Tanigawa is the only place in Osaka where you can enjoy an authentic geiko experience in the proper tradition. Geiko, or geisha as they are called in Tokyo, specialize in hospitality. Let’s enjoy a beautiful night of elegance in Japanese tradition.
Geiko are professional entertainers, having undergone rigorous training in the pursuit of traditional Japanese performing arts. Starting off as maiko, they hone their skills in dance, tea ceremony, and the like until they are qualified to become geiko or geisha. There is a common misconception overseas that geisha serve as courtesans, but that isn’t the case. They are strictly entertainers and to provide the proper level of service to their customers, they devote themselves to the craft.
▼Meeting point: Tanigawa teahouse, located in the back alleys near Nippombashi.
▼The geikos quietly enter.
▼They bow before serving nice, cold beers.
▼They’ll give you stickers with their names on them.
▼And sit by your side, so you can talk during your meal.
Dance from a geiko.
The geiko will perform an elegant dance to the backdrop of traditional Japanese music. With a gold partition in the background, she moves gracefully in sync to the sounds of a shamisen. Lose yourself in this moment of luxury.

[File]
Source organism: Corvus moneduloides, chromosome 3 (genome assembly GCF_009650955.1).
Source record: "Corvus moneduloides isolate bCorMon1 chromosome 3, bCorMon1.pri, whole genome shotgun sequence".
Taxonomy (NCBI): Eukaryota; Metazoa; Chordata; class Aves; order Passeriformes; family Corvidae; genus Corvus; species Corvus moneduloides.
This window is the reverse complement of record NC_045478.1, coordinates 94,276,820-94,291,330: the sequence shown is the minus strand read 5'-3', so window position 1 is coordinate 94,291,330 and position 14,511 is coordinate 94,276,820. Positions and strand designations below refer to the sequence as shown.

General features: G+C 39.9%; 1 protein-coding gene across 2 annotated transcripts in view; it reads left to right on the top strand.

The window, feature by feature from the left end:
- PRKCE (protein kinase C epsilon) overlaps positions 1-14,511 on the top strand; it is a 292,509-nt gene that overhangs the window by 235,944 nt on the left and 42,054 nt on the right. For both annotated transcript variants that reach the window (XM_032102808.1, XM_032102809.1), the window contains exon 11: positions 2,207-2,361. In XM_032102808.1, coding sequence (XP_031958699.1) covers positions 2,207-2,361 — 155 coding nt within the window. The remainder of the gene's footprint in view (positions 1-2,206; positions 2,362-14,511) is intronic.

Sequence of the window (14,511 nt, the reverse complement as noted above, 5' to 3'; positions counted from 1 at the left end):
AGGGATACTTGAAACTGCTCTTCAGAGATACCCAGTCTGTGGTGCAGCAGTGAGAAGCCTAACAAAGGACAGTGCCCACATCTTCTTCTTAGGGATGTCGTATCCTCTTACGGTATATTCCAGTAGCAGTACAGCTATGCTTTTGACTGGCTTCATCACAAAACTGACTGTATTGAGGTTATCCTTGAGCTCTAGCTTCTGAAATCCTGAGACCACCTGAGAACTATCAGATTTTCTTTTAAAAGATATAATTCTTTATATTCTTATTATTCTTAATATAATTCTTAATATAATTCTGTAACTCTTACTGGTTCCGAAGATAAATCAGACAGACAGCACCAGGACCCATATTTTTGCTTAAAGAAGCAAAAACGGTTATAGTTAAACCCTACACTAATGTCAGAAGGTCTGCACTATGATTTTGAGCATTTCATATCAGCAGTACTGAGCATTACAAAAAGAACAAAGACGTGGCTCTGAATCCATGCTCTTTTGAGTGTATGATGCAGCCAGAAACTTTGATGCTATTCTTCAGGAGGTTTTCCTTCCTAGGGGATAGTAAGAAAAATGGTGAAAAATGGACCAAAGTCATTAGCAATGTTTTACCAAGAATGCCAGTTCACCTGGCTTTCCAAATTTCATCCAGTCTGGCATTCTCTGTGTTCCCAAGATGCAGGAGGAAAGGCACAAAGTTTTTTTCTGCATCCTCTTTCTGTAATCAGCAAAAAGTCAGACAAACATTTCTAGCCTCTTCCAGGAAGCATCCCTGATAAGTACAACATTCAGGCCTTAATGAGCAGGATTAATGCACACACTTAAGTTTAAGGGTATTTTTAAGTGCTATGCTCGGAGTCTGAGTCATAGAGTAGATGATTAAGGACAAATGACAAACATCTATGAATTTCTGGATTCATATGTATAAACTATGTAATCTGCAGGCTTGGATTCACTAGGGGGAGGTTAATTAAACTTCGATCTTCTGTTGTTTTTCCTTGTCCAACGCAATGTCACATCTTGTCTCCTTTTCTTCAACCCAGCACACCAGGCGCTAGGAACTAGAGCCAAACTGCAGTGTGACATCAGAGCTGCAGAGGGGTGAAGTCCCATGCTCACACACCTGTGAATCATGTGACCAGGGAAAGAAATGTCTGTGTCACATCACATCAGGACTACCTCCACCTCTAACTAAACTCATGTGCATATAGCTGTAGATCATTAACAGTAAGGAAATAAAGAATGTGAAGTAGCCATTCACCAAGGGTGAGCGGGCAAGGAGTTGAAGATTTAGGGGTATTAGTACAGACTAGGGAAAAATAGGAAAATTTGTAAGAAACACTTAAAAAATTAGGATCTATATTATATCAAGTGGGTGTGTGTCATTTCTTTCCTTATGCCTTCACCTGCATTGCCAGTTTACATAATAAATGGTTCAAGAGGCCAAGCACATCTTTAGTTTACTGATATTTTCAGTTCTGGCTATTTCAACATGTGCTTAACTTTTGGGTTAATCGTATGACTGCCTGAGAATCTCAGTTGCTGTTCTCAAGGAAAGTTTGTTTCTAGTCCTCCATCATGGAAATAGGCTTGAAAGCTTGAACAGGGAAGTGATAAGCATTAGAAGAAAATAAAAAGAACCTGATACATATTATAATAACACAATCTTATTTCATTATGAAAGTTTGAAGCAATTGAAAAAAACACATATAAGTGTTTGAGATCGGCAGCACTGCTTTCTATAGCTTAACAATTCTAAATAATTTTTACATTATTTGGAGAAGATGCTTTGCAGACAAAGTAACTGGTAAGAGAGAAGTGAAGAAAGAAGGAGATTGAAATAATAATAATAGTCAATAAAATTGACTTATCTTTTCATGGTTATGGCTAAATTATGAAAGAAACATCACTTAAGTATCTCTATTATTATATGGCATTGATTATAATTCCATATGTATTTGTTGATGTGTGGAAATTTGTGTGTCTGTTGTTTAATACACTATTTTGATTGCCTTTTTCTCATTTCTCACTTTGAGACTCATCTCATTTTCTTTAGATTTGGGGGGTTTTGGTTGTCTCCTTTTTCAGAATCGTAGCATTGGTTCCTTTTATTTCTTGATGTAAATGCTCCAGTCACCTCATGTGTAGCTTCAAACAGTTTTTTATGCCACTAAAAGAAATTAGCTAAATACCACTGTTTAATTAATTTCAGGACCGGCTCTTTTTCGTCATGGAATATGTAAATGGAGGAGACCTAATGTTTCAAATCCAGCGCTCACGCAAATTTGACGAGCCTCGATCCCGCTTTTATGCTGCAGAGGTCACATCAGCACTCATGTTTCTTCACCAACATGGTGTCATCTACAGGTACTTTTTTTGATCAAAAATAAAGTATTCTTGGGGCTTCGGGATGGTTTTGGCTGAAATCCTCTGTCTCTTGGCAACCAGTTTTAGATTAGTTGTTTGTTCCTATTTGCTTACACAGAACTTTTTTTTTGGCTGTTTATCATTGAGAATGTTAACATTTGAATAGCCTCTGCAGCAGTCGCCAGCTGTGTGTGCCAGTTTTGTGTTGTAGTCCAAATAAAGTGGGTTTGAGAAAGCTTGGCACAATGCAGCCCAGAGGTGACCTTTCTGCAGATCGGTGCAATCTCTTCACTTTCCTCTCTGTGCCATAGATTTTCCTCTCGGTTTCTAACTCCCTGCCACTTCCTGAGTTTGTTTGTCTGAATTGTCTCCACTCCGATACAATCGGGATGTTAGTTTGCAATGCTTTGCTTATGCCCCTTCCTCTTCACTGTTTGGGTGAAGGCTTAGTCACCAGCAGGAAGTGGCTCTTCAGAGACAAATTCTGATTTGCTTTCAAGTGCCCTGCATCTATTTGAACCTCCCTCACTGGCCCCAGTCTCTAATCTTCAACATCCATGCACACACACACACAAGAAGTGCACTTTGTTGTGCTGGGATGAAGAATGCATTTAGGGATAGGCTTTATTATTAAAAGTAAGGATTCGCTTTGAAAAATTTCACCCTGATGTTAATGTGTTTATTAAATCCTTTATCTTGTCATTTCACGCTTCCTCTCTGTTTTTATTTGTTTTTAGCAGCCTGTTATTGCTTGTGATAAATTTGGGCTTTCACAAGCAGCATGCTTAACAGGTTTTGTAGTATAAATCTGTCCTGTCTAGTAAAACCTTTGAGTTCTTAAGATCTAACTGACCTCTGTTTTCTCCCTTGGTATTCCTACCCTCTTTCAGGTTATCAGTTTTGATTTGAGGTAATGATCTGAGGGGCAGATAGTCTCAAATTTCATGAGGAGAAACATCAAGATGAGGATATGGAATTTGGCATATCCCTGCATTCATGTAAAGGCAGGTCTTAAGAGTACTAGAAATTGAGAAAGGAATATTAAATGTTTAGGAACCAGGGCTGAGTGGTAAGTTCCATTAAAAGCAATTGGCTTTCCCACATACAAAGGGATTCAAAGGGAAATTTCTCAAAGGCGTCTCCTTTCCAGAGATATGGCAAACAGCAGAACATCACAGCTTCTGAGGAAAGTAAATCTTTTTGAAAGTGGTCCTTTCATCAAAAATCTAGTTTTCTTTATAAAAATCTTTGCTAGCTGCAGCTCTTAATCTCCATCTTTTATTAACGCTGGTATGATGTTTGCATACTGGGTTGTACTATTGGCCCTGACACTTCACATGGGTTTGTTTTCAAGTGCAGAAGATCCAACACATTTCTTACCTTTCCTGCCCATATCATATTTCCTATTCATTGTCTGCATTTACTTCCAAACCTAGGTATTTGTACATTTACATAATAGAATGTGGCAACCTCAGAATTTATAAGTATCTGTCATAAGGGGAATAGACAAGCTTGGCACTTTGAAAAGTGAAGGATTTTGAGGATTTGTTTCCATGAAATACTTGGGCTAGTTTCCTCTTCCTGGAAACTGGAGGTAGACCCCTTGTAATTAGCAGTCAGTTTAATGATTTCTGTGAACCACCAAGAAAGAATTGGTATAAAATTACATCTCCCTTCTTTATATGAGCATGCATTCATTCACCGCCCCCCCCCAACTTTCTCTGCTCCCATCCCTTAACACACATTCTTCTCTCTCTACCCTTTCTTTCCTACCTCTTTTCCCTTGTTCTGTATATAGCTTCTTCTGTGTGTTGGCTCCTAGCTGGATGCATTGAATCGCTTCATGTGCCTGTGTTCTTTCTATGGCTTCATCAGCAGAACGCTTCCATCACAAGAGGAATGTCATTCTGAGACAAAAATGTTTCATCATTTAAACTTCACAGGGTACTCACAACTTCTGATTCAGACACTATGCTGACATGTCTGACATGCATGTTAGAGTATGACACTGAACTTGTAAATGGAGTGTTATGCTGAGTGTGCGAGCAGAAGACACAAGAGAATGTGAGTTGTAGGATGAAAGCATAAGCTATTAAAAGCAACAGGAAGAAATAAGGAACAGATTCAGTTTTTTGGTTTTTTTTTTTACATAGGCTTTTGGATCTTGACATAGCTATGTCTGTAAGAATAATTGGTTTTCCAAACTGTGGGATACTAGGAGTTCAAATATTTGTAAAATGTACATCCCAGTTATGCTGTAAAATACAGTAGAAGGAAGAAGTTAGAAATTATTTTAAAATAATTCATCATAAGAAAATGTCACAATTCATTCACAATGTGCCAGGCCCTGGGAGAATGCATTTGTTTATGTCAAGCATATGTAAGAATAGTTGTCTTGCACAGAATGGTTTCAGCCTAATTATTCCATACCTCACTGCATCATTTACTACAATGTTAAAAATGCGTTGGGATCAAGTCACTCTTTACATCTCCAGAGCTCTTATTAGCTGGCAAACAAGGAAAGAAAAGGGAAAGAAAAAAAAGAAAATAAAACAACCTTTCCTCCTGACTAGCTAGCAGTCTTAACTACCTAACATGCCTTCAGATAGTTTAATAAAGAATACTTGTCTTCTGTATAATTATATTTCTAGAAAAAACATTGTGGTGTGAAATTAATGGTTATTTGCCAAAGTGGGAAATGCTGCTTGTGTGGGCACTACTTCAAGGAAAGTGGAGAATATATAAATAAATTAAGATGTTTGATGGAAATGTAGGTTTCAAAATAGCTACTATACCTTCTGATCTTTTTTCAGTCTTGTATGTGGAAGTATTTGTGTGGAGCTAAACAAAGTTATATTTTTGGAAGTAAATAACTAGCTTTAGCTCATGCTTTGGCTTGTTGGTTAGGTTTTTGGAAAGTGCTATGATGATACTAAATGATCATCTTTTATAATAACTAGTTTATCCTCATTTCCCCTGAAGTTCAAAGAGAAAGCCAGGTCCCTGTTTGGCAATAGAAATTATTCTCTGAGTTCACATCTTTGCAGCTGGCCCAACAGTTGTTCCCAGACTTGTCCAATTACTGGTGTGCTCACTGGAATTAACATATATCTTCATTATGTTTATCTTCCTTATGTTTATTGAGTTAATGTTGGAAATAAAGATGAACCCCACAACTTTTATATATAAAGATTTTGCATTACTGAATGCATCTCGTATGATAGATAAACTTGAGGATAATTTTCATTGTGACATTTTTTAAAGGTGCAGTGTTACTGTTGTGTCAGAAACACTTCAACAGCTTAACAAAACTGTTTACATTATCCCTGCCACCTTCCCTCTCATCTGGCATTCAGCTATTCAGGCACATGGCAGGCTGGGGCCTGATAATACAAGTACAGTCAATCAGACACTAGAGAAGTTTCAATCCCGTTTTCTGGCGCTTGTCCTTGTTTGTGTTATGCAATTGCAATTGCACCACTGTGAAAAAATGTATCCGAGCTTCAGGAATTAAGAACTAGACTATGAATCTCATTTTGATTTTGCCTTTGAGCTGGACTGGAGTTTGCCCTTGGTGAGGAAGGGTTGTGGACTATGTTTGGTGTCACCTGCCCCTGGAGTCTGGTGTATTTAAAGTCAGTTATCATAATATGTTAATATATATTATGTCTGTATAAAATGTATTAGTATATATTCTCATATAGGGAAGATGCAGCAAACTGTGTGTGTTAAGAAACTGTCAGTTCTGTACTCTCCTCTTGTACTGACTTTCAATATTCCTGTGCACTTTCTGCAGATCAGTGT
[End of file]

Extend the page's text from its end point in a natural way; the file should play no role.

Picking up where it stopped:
▼Feel free to take lots of pictures!
▼One of the geiko dances as the other plays the shamisen, a traditional Japanese string instrument.
▼The way she uses the fans, they’re like fluttering butterflies.
Ozashiki asobi with a geiko!
After the performance is time for ozashiki asobi, a set of games that typically involve drinking. First game, the players take turns touching or picking up the object on the table. This is done to the rhythm of a song, konpira fune fune, played by the other geiko. The first person to make a mistake loses.
▼It sounds like an easy game, but it’s actually quite difficult. The tempo progressively gets faster.
▼The loser then has to drink.
Don’t be the one to spill!
In this next game, players take turns pouring sake into a cup. The one to cause it to overflow loses and has to drink it all. The sake is more difficult to pour than it seems, so controlling the amount takes a bit of getting used to. It’s a simple game, but very fun.
▼Even when it looked like it was about to overflow, it didn’t. The game continued for longer than expected.
▼The geiko may tickle you during your turn, so don’t forget that they’re there.
Tora Tora? Rock, paper, scissors!
Lastly, tora tora is a kind of rock, paper, scissors game. Each player stands on opposite sides of the partition and using their entire body assumes the form of an old lady (rock), tiger (paper), or samurai (scissors).
▼A friendly handshake across the partition before the game starts.
▼Two tigers. This time’s a draw.
▼Samurai (geiko) vs tiger (guest), victory goes to the geiko.
Memories with a geiko!
The 3 hours we spent at Tanigawa were very enjoyable. The conversations were fun, the geikos were not only good speakers, but great listeners. The dance was exquisitely choreographed, and timed perfectly in unison to the shamisen. The ozashiki asobi showed a more fun, playful side of the geiko. The hospitality they provide perfectly captures the essence of traditional Japanese culture. It’s definitely something worth experiencing!